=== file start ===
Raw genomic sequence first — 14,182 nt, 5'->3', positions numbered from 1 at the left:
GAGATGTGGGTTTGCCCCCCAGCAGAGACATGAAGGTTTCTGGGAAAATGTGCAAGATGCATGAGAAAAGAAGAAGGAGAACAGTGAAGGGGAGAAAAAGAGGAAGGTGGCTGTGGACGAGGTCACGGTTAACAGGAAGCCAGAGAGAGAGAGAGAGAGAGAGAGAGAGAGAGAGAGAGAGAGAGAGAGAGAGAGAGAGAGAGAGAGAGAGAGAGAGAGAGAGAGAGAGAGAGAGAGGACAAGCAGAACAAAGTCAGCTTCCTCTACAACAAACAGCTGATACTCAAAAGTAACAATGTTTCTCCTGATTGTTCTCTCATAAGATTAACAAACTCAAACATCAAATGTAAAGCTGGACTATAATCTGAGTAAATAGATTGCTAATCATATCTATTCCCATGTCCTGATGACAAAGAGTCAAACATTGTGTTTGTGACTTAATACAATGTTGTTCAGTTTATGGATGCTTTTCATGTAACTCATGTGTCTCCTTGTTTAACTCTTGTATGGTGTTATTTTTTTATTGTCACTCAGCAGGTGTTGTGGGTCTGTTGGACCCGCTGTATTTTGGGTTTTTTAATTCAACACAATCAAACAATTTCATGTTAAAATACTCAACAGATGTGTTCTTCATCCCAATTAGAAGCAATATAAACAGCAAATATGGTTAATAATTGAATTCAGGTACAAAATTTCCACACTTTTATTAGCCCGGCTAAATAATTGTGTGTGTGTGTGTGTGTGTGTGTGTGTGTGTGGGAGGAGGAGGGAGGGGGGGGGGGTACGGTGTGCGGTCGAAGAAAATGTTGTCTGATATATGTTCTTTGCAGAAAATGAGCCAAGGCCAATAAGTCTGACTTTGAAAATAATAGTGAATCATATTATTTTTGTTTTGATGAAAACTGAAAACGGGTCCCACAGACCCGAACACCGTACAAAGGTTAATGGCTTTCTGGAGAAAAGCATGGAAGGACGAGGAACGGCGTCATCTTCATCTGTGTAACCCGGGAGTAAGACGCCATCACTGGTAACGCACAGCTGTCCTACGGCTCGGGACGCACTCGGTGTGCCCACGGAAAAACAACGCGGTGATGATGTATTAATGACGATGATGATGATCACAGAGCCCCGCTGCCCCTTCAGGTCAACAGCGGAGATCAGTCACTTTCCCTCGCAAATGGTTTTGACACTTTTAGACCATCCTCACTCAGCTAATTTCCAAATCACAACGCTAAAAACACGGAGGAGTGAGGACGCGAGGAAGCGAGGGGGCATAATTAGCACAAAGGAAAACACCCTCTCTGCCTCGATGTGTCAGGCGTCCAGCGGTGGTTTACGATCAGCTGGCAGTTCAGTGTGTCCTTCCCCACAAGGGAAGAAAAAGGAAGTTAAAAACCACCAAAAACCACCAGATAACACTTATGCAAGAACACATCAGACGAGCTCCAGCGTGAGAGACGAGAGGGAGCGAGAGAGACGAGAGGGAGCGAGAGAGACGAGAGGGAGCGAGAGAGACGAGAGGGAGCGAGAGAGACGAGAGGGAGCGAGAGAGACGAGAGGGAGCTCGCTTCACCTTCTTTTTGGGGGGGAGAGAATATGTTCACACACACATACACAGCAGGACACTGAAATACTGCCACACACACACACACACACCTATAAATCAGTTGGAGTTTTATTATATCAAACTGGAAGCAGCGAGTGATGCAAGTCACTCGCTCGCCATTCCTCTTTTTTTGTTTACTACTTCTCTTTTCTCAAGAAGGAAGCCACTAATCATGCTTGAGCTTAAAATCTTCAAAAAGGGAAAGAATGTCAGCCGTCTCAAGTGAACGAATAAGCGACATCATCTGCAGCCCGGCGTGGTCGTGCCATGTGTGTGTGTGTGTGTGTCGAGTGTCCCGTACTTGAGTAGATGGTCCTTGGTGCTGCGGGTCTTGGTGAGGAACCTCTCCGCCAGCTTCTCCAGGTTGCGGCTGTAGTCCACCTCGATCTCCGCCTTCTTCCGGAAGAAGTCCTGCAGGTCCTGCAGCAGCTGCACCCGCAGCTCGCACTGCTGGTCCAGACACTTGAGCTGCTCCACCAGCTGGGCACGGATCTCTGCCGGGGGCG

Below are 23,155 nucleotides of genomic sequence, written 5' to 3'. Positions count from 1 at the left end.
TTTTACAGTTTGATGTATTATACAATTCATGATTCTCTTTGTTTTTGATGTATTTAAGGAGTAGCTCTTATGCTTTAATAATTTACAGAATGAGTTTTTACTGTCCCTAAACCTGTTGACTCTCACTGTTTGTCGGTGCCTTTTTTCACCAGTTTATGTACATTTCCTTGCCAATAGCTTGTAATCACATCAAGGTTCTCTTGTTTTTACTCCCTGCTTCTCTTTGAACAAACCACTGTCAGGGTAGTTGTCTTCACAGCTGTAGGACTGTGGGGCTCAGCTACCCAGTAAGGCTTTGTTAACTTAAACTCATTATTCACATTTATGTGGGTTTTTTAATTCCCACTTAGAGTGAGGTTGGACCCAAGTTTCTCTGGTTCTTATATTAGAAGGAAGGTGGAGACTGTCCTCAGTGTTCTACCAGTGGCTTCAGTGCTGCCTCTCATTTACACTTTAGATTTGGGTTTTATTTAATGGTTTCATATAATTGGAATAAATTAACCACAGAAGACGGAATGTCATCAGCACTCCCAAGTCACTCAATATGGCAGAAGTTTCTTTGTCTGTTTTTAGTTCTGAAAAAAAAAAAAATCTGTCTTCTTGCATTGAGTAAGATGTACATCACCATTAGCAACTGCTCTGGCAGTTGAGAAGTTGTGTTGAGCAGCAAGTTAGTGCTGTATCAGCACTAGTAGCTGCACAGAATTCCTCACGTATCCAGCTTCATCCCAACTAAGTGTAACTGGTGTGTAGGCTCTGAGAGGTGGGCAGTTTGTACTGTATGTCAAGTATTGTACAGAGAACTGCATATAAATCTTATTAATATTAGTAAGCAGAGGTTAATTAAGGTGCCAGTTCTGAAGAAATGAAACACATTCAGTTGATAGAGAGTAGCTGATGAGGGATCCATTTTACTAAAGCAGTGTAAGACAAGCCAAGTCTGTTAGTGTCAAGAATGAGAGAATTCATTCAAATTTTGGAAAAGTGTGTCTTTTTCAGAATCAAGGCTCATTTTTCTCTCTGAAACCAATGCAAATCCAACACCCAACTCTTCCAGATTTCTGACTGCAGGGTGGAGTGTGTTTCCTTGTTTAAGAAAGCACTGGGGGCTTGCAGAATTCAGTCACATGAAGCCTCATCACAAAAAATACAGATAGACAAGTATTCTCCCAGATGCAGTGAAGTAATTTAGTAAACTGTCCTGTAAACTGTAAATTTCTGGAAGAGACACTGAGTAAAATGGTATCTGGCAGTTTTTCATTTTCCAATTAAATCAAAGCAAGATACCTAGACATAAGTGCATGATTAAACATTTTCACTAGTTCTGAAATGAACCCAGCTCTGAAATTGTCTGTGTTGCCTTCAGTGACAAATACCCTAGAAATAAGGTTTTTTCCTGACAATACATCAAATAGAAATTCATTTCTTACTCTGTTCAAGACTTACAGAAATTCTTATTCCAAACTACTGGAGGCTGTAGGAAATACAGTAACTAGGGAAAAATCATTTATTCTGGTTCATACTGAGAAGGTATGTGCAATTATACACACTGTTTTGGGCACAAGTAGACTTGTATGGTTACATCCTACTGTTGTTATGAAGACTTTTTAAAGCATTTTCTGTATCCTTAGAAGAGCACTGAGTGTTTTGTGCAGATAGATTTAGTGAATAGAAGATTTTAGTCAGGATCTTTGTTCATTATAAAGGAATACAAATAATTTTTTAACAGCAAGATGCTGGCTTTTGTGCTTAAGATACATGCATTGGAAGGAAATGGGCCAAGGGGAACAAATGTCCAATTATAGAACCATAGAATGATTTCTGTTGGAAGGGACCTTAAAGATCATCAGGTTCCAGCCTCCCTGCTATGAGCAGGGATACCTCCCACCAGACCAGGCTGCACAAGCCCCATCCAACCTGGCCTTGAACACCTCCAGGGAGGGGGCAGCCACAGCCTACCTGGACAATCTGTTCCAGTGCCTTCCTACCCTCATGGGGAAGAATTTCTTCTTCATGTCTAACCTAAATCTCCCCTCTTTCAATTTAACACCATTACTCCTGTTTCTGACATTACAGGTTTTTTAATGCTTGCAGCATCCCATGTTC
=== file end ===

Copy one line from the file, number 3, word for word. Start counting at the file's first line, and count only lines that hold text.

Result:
Below are 23,155 nucleotides of genomic sequence, written 5' to 3'. Positions count from 1 at the left end.